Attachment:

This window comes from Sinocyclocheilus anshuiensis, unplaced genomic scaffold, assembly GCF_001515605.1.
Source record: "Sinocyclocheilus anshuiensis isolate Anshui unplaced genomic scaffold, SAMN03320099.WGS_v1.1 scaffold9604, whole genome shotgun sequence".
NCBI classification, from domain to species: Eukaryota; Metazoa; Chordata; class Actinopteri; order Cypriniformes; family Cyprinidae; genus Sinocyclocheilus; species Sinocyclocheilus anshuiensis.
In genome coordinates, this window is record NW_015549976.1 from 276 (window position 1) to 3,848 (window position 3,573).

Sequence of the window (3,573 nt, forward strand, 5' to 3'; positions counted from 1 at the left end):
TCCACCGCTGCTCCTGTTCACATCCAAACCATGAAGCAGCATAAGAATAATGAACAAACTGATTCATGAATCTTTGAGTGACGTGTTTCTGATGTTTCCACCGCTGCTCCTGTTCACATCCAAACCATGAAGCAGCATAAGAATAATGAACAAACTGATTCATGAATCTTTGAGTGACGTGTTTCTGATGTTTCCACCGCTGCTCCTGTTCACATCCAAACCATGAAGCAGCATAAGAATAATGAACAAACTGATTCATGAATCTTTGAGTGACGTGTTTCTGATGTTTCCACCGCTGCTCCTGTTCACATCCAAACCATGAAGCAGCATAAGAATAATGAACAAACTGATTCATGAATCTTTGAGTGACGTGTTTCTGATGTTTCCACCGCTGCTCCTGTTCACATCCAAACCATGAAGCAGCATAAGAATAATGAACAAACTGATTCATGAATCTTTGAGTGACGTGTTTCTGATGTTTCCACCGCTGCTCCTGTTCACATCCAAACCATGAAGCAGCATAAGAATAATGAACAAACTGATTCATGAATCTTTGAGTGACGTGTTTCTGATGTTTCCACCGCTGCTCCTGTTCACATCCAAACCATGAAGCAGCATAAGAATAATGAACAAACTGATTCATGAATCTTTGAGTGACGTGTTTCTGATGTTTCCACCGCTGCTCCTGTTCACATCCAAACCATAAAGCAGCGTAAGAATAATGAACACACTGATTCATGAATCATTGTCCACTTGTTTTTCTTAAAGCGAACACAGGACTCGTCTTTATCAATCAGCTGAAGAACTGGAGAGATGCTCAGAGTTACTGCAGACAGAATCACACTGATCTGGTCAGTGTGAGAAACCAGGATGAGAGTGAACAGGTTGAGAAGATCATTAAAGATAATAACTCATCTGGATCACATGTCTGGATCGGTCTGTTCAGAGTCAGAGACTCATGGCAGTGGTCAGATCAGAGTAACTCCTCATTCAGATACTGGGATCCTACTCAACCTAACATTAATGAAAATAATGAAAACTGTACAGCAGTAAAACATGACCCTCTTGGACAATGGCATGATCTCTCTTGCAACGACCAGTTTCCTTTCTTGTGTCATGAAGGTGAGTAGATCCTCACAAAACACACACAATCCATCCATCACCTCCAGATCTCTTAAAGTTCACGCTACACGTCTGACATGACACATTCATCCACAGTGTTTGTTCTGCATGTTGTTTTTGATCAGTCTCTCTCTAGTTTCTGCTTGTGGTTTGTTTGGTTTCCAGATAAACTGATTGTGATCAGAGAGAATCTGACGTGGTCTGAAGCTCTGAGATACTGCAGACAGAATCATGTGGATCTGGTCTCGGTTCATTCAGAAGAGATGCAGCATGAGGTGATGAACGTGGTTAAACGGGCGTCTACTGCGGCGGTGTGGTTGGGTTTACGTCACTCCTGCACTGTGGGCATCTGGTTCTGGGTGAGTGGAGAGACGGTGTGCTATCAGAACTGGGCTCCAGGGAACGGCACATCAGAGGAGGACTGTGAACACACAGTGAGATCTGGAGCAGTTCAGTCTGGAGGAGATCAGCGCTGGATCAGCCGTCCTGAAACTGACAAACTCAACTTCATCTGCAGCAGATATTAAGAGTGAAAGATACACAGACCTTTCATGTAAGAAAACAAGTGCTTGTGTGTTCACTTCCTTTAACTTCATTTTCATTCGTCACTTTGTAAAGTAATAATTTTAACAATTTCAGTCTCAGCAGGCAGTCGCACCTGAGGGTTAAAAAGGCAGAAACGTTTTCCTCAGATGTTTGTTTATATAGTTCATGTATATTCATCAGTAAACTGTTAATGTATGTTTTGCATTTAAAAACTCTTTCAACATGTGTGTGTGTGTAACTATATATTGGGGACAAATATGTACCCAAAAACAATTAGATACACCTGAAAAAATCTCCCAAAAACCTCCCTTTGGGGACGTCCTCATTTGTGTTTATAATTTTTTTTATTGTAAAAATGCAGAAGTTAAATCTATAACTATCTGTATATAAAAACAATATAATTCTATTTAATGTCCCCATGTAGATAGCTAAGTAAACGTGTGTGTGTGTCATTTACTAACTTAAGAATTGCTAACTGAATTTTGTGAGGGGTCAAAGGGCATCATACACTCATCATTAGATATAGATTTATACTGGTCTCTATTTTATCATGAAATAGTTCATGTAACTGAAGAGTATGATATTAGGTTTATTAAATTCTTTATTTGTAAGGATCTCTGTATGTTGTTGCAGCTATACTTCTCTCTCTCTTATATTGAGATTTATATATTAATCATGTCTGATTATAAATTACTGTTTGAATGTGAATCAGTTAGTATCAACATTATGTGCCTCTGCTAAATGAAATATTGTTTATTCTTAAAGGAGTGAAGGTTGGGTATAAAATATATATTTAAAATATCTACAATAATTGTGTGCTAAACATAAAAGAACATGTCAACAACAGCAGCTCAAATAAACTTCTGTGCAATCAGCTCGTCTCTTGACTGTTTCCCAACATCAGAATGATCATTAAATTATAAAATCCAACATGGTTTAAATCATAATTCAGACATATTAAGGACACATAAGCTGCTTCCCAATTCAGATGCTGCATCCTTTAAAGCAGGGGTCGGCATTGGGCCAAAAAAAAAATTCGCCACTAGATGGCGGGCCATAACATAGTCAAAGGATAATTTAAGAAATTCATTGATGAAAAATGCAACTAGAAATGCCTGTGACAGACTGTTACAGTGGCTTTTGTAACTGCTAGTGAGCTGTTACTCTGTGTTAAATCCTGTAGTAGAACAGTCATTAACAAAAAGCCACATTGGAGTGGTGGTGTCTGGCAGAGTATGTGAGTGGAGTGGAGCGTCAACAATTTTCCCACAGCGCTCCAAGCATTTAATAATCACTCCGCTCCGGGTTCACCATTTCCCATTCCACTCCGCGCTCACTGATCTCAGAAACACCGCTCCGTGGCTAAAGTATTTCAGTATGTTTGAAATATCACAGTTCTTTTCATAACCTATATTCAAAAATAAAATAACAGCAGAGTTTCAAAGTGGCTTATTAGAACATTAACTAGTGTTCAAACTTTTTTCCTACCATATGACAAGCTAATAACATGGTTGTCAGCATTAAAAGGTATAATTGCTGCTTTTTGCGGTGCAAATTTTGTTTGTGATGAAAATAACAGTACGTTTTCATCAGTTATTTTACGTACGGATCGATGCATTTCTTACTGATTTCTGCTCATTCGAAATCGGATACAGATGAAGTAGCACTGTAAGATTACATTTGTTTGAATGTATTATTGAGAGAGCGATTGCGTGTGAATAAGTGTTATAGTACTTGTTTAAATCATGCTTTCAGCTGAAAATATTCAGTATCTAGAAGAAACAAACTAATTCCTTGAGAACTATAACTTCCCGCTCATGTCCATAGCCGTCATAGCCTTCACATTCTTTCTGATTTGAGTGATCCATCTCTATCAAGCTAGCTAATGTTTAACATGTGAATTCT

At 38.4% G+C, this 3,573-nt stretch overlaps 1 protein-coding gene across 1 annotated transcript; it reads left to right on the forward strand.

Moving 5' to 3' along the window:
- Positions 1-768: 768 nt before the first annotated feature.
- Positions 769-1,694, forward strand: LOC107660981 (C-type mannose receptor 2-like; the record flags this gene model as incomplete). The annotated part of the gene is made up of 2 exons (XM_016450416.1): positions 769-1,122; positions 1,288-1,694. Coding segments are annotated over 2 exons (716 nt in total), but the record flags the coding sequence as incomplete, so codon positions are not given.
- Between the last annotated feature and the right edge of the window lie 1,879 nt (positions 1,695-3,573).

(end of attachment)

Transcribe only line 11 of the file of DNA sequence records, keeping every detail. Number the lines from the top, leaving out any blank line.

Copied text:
- Between the last annotated feature and the right edge of the window lie 1,879 nt (positions 1,695-3,573).